That is one of the Latvian futures I have visited. There is another Latvian future that I’ve visited that you don’t want to know about. It’s the future that comes from doing nothing about unchecked corruption. That future is as ugly as sin. I’m going to spare you the details for now.
Gamma greeted the rest of the Prometheans with gusto as they arrived in Bauska. After successfully getting 120,000 euros from their targets in Daugavpils forwarded into their Cypriot bank account, they had to get that money out – in hard cash – as soon as possible. After pulling out their Cypriot credit card and putting it to good use, a convoy left Bauska towards the Lithuanian border consisting of a small car, a rented minibus, and a large prime mover carrying just under 120,000 euros worth of nickel castings purchased at a metal dealer’s yard not far from Bauska. The Prometheans were on their way to Poland.
During his time in the French Foreign Legion, Delta had befriended a Polish legionnaire called Piotruś. Piotruś had left the Legion some time before Delta and since arriving back in his native Polish home of Olsztyn, he had become an active volunteer in one of the many civilian paramilitary units that had sprung up in Poland. Piotruś was also running a clandestine business as a gun runner.
After selling the nickel castings at a discounted price to a metal dealer in Augustow for 475,000 złoty, Beta and Theta took the prime mover back to Latvia to hand it back to its owners, before checking into a lovely hotel in Bauska called Hotel Bērzkalni.
Meanwhile, Delta went alone in the minibus to meet with Piotruś at a secret location on the outskirts of Olsztyn, while the others waited patiently at small cafe in the centre of town. After five shots of Spirytus rektyfikowany, some money changed hands between the two, and Piotruś disappeared from sight. Alpha, Gamma, Epsilon, Zeta, Eta, and Iota arrived twenty minutes later to find Delta loading up the minivan with seven 5.56mm Heckler & Koch G36 Assault Rifles, four French-manufactured 12.7mm PGM Hécate II anti-materiel heavy sniper rifles, three boxes of M26 Fragmentation Grenades, a 7.62mm Rheinmetall MG3 General Purpose Machine Gun, two 9mm Heckler & Kock MP5A3 Submachine guns, ten 84mm AT4 single shot anti-tank weapons, and nine 9mm Glock semi-automatic pistols. Behind him were boxes of ammunition, combat rations, all manner of survival equipment, camouflage nets, and 27 sets of Danish M84 camouflage uniforms.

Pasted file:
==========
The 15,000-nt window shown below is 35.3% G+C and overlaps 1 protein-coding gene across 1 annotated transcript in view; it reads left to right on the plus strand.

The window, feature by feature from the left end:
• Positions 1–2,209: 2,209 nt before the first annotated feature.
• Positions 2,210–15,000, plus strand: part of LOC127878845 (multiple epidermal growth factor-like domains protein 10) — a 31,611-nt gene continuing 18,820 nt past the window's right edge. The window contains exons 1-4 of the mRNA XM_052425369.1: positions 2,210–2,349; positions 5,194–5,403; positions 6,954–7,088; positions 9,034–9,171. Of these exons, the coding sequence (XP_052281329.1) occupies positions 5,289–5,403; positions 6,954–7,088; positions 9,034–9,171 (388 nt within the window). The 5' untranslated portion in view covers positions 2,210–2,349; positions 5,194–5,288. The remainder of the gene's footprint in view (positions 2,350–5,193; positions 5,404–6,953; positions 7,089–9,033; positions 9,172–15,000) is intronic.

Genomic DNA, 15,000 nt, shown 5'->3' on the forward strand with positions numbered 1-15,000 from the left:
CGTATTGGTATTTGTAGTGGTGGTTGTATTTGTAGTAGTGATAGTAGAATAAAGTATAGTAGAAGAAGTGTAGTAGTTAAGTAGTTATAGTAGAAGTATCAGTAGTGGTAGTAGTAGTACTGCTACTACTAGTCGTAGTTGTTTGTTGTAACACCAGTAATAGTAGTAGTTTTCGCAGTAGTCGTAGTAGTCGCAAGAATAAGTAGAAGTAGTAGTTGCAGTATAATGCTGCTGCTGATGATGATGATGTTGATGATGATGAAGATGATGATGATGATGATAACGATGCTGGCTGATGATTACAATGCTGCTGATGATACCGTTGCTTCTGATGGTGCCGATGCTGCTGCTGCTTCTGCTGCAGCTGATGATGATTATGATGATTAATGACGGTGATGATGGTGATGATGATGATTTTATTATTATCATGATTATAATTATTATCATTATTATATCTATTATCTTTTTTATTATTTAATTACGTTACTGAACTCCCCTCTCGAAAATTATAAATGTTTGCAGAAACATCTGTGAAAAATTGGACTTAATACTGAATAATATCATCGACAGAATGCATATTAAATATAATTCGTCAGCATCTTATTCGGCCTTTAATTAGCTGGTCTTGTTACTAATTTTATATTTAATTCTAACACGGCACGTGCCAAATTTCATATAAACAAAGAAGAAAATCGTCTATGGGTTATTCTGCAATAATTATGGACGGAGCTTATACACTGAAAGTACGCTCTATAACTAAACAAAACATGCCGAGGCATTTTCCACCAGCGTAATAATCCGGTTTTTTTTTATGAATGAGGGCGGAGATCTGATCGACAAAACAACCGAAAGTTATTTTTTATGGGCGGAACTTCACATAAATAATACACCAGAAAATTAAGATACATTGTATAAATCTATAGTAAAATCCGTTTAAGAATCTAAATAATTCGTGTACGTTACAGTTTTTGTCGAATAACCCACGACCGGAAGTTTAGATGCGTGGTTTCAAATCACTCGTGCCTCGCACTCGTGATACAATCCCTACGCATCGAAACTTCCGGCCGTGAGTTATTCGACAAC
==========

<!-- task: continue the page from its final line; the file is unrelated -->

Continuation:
The Prometheans worked like crazy to get their proudly purchased items into the minibus as quickly as possible, covered with blankets and small cartons of apples.
With Alpha and Delta in front of the minibus, and the other five squeezed into the car, they got out of town real fast. In dire fear of being stopped by the police in Poland and Lithuania, they made their way back to Latvia to cache their load in a small shed on that little farm just outside of Skrunda where the Prometheans had their very first meeting.